Photography by Nicole Duplantis/Clothing provided by babyGap and Joe Fresh
Toddlers totally have a mind of their own, which is probably something you’ve figured out by now. You may also notice that they understand everything you say, even if they’re still speaking their own gibberish language. And while they’re more than happy to, say, come to you for a snack or play a game, they’ll likely run the other way when you say it’s bedtime. (Expect that to last for the next six or seven years.)
16-month-old development & milestones
Sharing is caring
Egocentric little toddlers don’t usually like to share. Shocking, right? But it’s a good idea to start teaching these important skills as early as you can before their “mine” attitude gets out of hand. You can start the conversation by being a role model (practise sharing and taking turns with them), using descriptive praise when they share (“Did you see Amber’s smile when you shared your doll with her?”) and—hot tip—using the timer on your phone (when it rings, have them pass the toy they’re playing with to their little buddy).
Who’s guilty of sounding like an itty-bitty baby when talking to their toddler? It turns out that “parentese,” which means talking to wee ones using both adult language and baby talk, isn’t doing your kid any favours. They’re at the stage where they’re learning how to build a vocabulary. Words like “num-num” may sound adorable to you, but remember, itty-bitty ears are listening.
We’re going to be honest: Dinnertime (and breakfast and lunch) can be a real pain in the rear when you’ve got a fussy eater on your hands. Toddlers are very temperamental when it comes to meals, and their eating habits can change at the drop of a hat (seriously, anything from getting sick to changing their routine to trying to assert their independence can squash their appetites). If your kid starts a hunger strike by refusing to eat or not showing interest in food, don’t worry too much—this behaviour normally lasts a few days. Read on to find out how to handle it.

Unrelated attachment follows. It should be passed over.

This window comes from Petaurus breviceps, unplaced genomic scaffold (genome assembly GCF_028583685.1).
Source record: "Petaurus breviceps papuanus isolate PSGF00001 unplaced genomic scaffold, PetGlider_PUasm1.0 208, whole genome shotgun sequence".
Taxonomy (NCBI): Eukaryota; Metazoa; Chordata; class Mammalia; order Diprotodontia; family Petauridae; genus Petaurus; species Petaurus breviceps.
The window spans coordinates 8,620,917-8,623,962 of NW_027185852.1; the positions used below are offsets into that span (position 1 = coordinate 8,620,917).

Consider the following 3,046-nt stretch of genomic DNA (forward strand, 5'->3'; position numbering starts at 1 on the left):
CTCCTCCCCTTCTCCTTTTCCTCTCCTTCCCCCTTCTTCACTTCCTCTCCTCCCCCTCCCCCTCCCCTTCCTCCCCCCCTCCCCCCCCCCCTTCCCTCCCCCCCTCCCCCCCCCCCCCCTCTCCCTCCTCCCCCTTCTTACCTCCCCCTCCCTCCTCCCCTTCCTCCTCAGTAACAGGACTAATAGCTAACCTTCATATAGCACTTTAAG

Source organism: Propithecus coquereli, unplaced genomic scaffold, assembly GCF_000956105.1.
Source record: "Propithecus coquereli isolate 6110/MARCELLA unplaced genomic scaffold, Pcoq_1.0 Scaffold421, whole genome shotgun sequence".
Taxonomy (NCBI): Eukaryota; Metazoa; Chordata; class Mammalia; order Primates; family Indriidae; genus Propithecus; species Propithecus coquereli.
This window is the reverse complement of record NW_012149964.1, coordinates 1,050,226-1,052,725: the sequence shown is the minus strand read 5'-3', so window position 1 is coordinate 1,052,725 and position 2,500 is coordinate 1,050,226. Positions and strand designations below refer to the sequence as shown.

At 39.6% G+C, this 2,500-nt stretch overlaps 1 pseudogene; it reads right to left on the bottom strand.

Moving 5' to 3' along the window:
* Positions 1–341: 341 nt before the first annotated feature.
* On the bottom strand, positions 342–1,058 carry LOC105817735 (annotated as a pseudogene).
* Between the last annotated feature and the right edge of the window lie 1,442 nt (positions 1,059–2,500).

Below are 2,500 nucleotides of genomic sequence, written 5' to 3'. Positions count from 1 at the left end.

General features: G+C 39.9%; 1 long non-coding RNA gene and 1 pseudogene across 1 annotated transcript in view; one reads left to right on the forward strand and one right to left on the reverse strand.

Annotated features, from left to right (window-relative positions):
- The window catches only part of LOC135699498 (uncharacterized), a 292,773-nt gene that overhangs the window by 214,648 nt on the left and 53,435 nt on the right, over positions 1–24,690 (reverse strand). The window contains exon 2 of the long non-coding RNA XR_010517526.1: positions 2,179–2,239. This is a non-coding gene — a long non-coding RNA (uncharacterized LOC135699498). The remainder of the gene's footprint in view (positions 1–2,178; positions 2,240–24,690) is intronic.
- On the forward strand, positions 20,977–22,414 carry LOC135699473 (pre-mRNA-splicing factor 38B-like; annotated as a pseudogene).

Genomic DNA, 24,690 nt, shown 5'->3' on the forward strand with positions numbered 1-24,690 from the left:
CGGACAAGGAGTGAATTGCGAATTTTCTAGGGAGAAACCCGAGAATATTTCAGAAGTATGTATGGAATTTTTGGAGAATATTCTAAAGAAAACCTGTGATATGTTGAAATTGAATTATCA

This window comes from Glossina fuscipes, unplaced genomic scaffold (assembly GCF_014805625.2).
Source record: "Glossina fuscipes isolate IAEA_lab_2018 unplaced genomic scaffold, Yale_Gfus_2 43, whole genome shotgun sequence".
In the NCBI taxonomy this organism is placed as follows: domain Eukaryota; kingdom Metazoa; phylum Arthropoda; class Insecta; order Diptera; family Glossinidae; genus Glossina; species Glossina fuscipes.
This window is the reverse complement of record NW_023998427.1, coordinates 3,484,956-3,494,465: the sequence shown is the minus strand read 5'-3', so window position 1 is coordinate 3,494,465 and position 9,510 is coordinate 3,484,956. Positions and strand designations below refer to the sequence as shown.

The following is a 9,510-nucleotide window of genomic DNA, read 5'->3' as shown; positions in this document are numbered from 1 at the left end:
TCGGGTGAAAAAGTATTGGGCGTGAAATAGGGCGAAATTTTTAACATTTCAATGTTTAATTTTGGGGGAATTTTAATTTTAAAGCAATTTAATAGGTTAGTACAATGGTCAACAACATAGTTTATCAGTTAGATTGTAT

The young and the rigid
The surprising upside to your kid’s brutal temper tantrums
Toddlers like stability—hard stop. They are all about predictable schedules and require plenty of warning before transitions and changes to routines. It’s helpful if you can keep their naps and mealtimes the same, but that doesn’t mean you should always be tied to their timetables. Don’t worry if they get upset, cry or have tantrums when you’ve modified their day—there are ways to deal with that.
Your life after baby
Do you ever regret being a parent?
Most parents have had those moments when they wish they were still young and free without the worries of parenthood and adulthood—times when they didn’t have mortgages, had disposable incomes and didn’t have anyone to worry about other than themselves. Don’t feel guilty—managing life with a little one and getting used to being someone’s parent takes time. This mom talks about her experience—you might just find you have a few things in common.
If you adore your in-laws, consider yourself lucky. Not everyone has such a great relationship with their partner’s family. If they live far away (yay!) and come to stay with you (ugh), there are ways you can handle the situation without causing more friction. One biggie? Get over them feeding your kid cake for breakfast—a weekend of junk food isn’t the end of the world.
Stuff no one tells you
Got a kid who’s climbing out of their crib? Tots this age risk hurting themselves when they get out of bed by slipping, falling or banging their heads. Experts suggest using a properly sized sleep sack, which can make it harder for kids to climb out, and putting a rug, pillows or a soft mat beside the crib in case they fall. Of course, the mattress should also be at its lowest setting (from the time your baby can stand). If the bedrooms are on the second floor of your home, it’s a good time to put a gate at the top of your stairs, if you haven’t already. You might also start thinking about moving them into a big-kid bed, but don’t feel like you have to switch the minute they get a leg up there. Most toddlers are between two and three when it makes the most sense to move them.
Take to the skies
That first vacation with your child takes planning and patience and, hey, some expert tips never hurt anyone. If you’re about to embark on a plane ride with your toddler, we can help. Here are five must-dos before you travel.
- For long flights, book the red-eye or take-off post-bedtime so there’s a better chance they’ll pass out.
- Put an extra shirt and wipes in your carry-on in case things get messy when you’re changing diapers in that tiny bathroom.
- Stock up on lots of activities (the dollar store is a great place for cheap colouring books, games and paper and crayons).
- Consider breaking your no-screen-time rules for this worthy exception by bringing a tablet or DVD player with age-appropriate shows.
- After the flight attendants have finished with drink and food service, let your kid stretch their legs and walk up and down the aisle.
Just for fun
Conquer cabin fever
Rainy days and crappy weather call for creative ways to make the most of indoor play. We got you. Find six ridiculously easy things you can do right this second with littles. (Sock toss, anyone?)
Take a load off and have a giggle on us with our “This is my life” comic. Our favourite playground parents? Oblivious phone dad, caught-in-the-slide dad and annoyingly hot mom.
Your toddler: 17 months old
Toddler sleep: All your questions answered